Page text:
Medically reviewed by Kristin Hall, FNP
Written by Our Editorial Team
Last updated 7/01/2020
Overall, valacyclovir is an extremely safe and well tolerated drug that’s used to treat herpes in people of all ages. However, like all medications, valacyclovir side effects are common, and you should be aware of them before using it.
Valacyclovir, which is widely available as Valtrex, comes in several tablet sizes. Because this medication is used to treat a variety of herpes-related issues (ranging from recurring genital herpes to occasional cold sores), the dosage you may be prescribed can vary.
Our guide to valacyclovir dosage and usage covers the most common valacyclovir doses that are used to treat HPV-1, HPV-2 and other viruses such as VZV.
Below, we’ve provided a full list of the potential valacyclovir side effects you might experience while on the medication. We’ve grouped side effects into categories based on how common they are, starting with the most common adverse effects of valacyclovir treatment before covering rare and extremely rare side effects.
While valacyclovir is an extremely safe medication overall, it does have some side effects that occur in a small minority of users. The most common side effects of valacyclovir, which affect more than one percent of users, are:
These side effects affect a small minority of users (although all occur in more than one percent of people that use valacyclovir), with the majority of people that use valacyclovir reporting little or no side effects at all. If you notice any of these symptoms, it's important to discuss them with your doctor so the they might alter your valacyclovir dosage or prescribe you another comparable medication.
Between 0.1 percent and one percent of patients prescribed valacyclovir for HSV-1, HSV-2 or another virus report the following side effects:
Of these side effects, one of the most serious is renal impairment, which we’ve covered in the “Potential Long Term Side Effects of Valacyclovir” section below.
These side effects are very uncommon, affecting between one and 10 of every 1,000 people prescribed valacyclovir.
Some side effects also occur in a very small percentage of people that take valacyclovir. The side effects listed below affect less than one in every 1,000 people prescribed valacyclovir for HSV-1, HSV-2 or another viral infection. These side effects include:
Toxic epidermal necrolysis
Certain valacyclovir side effects can potentially become more common with long-term usage of the drug.
For example, over the long term, valacyclovir can potentially affect kidney function. This makes it important to speak to your doctor about the potential for long-term valacyclovir side effects if you have a history of kidney issues.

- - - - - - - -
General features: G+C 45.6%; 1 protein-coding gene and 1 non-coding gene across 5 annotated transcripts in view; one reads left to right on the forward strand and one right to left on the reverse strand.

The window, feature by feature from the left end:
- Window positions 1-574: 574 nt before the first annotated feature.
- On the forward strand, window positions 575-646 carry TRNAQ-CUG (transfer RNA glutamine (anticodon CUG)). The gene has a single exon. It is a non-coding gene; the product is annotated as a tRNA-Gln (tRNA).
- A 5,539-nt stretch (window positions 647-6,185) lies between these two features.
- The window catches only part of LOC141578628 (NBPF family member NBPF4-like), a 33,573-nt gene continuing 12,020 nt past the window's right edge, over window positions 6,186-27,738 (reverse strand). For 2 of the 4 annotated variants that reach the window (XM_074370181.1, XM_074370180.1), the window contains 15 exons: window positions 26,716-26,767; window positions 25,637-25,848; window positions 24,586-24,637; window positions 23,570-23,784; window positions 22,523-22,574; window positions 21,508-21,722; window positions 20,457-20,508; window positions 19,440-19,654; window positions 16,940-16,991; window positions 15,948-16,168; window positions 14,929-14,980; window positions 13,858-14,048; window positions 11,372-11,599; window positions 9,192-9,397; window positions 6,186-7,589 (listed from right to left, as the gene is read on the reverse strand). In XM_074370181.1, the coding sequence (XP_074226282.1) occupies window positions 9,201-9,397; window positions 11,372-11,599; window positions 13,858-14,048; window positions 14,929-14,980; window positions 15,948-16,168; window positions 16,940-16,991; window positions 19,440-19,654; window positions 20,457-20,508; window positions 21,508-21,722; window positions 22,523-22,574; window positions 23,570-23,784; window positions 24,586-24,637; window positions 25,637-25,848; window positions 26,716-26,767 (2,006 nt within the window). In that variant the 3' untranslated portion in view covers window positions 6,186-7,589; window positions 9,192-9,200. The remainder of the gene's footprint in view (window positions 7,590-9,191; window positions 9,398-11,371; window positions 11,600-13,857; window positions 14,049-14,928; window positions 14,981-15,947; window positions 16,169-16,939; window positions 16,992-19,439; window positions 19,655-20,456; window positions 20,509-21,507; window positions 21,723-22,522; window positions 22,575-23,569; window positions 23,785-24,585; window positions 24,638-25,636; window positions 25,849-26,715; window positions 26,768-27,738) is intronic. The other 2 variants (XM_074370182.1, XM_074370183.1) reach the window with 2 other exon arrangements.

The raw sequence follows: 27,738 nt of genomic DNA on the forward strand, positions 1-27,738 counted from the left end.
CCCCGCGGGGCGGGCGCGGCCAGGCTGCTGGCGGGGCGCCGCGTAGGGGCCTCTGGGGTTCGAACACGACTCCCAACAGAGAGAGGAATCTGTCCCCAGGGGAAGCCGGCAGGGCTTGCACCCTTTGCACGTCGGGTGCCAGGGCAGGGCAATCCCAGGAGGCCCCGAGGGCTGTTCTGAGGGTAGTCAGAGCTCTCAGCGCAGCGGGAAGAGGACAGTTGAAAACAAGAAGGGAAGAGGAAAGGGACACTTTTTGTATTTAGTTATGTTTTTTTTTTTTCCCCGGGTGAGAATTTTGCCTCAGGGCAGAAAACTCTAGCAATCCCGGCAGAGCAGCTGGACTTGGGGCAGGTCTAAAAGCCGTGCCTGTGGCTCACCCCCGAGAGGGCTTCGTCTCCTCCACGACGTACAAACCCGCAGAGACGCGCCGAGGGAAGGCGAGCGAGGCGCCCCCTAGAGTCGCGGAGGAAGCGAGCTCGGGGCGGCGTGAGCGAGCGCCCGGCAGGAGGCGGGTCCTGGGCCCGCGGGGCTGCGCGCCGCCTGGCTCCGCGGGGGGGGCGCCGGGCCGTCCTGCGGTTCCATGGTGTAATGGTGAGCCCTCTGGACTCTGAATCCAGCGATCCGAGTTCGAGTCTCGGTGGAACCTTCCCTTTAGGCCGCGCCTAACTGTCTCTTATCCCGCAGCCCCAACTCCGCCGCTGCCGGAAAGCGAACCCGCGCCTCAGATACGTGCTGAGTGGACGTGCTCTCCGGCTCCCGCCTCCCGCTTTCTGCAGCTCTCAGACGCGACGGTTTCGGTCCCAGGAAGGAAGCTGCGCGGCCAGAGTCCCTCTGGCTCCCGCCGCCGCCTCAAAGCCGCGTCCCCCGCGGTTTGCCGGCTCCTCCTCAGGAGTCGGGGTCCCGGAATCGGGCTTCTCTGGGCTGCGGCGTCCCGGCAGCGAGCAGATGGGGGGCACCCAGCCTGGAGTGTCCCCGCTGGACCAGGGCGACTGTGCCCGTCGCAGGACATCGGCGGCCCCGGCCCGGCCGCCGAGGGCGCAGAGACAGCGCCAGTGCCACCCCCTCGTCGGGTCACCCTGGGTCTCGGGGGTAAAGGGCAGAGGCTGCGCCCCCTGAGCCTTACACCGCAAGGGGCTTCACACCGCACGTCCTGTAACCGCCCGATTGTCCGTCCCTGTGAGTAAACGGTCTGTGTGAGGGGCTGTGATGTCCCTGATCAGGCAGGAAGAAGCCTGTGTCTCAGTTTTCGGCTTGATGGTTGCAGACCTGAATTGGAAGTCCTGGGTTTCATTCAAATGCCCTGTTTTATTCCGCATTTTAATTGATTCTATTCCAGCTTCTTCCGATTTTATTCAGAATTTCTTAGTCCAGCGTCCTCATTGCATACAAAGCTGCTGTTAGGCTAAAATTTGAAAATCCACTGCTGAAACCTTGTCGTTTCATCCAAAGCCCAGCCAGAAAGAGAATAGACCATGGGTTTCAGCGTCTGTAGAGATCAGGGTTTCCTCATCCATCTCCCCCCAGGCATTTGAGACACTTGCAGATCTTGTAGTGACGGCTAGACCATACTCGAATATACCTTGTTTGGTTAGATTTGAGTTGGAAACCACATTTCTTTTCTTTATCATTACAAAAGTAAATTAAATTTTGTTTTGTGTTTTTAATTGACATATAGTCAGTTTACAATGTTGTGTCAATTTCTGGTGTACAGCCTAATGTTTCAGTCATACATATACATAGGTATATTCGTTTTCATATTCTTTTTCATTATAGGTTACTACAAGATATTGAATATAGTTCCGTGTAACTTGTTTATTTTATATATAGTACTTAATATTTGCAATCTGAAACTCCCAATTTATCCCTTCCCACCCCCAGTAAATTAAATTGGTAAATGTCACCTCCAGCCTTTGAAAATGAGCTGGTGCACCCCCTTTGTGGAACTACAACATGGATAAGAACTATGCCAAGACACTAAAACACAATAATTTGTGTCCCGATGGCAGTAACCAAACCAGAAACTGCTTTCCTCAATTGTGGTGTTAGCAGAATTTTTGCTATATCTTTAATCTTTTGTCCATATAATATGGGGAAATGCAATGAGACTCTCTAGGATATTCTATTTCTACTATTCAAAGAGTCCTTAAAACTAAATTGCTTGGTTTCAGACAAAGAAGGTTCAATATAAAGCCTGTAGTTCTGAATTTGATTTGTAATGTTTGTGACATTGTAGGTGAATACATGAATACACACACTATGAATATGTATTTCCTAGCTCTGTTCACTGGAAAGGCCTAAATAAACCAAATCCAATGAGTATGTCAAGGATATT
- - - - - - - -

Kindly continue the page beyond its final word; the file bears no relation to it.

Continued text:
Taken long term, particularly in people with existing kidney issues and/or inadequate hydration, valacyclovir can lead to renal toxicity and kidney failure. It can also lead to inflammation of the liver in certain people, particularly those with existing liver health issues.
Another potential long-term side effect of valacyclovir usage is HUS/TTP, or hemolytic-uremic syndrome and thrombotic thrombocytopenic purpura. These similar disorders can lead to the destruction of red blood cells and a low platelet count, preventing your blood’s ability to clot.
HUS/TTP is a very rare side effect of valacyclovir that’s primarily seen in people with HIV. This makes it important to discuss the potential side effects of valacyclovir with your doctor if you’ve been diagnosed with HIV.
Finally, unfavorable valacyclovir interactions may occur if mixed or used in concert with other antiviral and antiretroviral drugs, particularly those used to treat HIV. If you take medication to control HIV or use PrEP medication to lower your risk of HIV contraction, you should discuss this with your doctor before you consider using valacyclovir.
Like all medications, valacyclovir has a variety of side effects, most of which are uncommon and relatively mild. On the whole, it’s a safe and effective medication that’s used by millions of people around the world without any significant issues.
Because valacyclovir is typically used only when outbreaks occur, it’s very unlikely that a typical user will be affected by any of the potential long-term effects of valacyclovir usage.
As always, it’s important to take medication safety seriously and pay close attention to potential side effects before using a new drug. If you have concerns about using valacyclovir, your doctor will be able to provide expert advice and information to help you make an informed decision. And if you're looking for more resources, don't hesitate to check out our Valacyclovir 101 guide.
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